Was Ashley Judd accurate in criticizing hip-hop and rap as misogynistic? Absolutely. But what about the violent and hyper-sexualized music of some female artists?
Editor’s Note: Please be advised that this article contains graphic and vulgar references to lyrics from various popular songs.
sa•do•mas•o•chism: Receiving pleasure, often sexual, from acts involving the infliction or receiving of pain or humiliation. Also known as S&M.
apologized, but the debate rages on. Judd’s comments revived the ongoing argument about “the evils of rap” and set off the far-too-common finger-pointing game against hip-hop culture. By now it’s a trite topic, but I cannot help but add my two cents.
Women have a right to be offended by some of rap’s lyrics; to call much of rap music misogynistic, at least the rap that plays on the radio, is a fair critique. However, many took offense to Judd’s statements because of the racial dynamic. Since a large majority of rap and hip-hop artists are male and African American, Judd (a white woman) is being taken to task by some in the black community for simply saying what many of us already suspect to be true.
But are black men the only guilty parties in this controversy? With a new crop of edgier and sexier female artists begging to be choked, spanked, and viewed as being as aggressive as their male counterparts, are we to assume they are also misogynistic and contributing to this rape culture? Or is being as “bad as the boys” the natural evolution of feminism?
A few sample lyrics (reader discretion advised):
Rihanna: “Now the pain is my pleasure cause nothing could measure…The affliction of the feeling leaves me wanting more….Sticks and stones may break my bones but chains and whips excite me.” (“S&M”)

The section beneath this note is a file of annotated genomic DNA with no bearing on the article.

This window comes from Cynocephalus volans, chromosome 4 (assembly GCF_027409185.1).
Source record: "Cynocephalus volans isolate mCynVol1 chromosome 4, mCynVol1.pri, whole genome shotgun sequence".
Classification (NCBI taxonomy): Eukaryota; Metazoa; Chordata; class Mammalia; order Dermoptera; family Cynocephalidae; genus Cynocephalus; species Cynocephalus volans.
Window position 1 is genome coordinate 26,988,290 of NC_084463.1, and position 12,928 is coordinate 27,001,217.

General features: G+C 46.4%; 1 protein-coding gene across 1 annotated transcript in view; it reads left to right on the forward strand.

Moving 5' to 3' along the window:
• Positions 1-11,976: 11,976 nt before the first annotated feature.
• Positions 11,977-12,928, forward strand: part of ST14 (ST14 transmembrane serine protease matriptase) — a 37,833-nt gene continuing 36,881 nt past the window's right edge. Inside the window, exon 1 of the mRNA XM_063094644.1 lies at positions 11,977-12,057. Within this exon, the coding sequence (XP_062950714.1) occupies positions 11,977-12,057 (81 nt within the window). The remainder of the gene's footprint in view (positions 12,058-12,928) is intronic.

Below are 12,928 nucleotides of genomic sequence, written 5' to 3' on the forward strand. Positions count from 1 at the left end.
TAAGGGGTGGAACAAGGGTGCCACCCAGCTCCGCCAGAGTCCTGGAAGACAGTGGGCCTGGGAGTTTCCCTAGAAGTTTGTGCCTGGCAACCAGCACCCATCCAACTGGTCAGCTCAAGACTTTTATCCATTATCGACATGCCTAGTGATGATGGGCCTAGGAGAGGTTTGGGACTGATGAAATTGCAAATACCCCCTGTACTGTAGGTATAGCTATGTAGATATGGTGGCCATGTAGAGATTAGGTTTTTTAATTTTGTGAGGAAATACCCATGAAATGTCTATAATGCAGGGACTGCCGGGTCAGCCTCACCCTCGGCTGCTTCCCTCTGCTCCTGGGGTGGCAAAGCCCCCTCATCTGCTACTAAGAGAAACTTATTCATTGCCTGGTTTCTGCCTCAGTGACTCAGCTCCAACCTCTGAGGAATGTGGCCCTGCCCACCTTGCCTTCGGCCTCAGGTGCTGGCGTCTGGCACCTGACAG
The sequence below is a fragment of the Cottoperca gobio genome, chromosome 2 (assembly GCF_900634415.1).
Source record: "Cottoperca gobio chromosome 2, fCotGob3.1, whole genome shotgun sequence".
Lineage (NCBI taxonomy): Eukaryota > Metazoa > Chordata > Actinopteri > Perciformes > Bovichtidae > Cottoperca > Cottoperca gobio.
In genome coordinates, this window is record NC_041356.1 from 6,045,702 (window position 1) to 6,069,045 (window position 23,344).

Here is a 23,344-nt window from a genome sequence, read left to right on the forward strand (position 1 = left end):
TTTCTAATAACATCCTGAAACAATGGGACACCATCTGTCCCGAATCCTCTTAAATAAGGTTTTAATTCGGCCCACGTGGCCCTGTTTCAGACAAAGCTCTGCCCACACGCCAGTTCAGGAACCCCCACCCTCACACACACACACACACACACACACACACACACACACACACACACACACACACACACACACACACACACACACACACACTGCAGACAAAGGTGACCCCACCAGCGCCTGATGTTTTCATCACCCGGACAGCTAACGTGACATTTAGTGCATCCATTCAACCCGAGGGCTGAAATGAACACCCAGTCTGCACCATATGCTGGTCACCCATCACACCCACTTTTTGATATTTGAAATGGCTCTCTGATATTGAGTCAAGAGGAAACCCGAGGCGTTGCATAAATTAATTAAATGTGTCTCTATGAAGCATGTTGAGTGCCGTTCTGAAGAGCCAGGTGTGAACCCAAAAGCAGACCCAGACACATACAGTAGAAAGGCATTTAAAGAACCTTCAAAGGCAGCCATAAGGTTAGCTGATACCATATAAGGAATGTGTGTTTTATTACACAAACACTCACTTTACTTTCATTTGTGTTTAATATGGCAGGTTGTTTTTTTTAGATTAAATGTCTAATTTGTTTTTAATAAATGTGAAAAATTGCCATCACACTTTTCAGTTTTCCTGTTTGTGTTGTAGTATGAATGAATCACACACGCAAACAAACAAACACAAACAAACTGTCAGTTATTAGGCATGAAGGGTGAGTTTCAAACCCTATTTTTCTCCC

Nicki Minaj: “If I had a d***, I would pull it out and [urinate] on ’em…. I’m the terminator… talk slick I’ma have to terminate her. These little nappy headed hoes need a perminator.” (“Did it On Em’ “)
Those unfamiliar with pop culture may call this a “black thing,” but it’s all across the Billboard charts. For instance, a new remix of Rihanna’s “S&M” features pop icon Britney Spears. And then these:
Katy Perry: “You’re so hypnotizing. Could you be the devil? …They say be afraid, you’re not like the others… Infect me with your love and fill me with your poison. Take me … wanna be a victim….” (“E.T.”)
Lady Gaga: “I want your horror; I want your design. ‘Cause you’re a criminal as long as you’re mine…I want your psycho, your vertical stick. Want you in my rear window, baby, you’re sick.” (“Bad Romance”)
What do you think? Does this trend signal a new feminist empowerment among female artists, a logical response to the misogynistic lyrics of male rappers? Is it fair to single out rap and hip-hop as the only sexist and sexually violent genres in popular music?